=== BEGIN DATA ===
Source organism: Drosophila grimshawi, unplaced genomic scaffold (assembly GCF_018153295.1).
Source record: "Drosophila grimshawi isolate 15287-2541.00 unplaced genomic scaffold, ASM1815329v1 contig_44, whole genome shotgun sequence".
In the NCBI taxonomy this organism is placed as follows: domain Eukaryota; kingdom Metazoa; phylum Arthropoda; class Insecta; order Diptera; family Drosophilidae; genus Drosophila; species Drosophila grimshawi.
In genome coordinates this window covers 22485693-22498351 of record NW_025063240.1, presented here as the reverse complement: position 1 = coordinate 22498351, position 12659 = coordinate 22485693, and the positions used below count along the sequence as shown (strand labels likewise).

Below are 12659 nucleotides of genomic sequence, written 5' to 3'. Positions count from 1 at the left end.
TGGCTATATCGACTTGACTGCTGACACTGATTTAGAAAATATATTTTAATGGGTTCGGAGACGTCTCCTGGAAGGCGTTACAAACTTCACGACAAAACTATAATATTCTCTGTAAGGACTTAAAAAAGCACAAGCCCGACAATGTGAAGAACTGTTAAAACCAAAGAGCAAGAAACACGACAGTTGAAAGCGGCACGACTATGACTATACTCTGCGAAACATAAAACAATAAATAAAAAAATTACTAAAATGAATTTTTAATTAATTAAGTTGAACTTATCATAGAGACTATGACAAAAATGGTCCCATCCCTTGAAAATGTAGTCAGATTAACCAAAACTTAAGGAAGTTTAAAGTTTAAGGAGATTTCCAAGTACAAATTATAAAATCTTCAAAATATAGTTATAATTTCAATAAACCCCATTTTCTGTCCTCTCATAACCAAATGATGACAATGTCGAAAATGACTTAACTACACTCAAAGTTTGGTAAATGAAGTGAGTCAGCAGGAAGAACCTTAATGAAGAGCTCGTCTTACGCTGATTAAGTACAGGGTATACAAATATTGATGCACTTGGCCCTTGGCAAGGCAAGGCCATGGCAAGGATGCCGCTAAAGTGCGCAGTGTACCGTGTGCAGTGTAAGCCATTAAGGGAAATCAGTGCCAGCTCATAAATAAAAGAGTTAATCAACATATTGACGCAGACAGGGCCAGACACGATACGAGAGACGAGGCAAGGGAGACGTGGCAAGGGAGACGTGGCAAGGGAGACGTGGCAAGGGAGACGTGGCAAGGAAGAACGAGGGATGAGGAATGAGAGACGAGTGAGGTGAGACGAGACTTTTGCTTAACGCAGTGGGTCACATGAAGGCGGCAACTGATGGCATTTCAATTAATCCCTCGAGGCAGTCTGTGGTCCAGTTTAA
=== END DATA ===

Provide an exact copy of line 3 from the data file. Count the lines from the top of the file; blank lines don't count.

In the NCBI taxonomy this organism is placed as follows: domain Eukaryota; kingdom Metazoa; phylum Arthropoda; class Insecta; order Diptera; family Drosophilidae; genus Drosophila; species Drosophila grimshawi.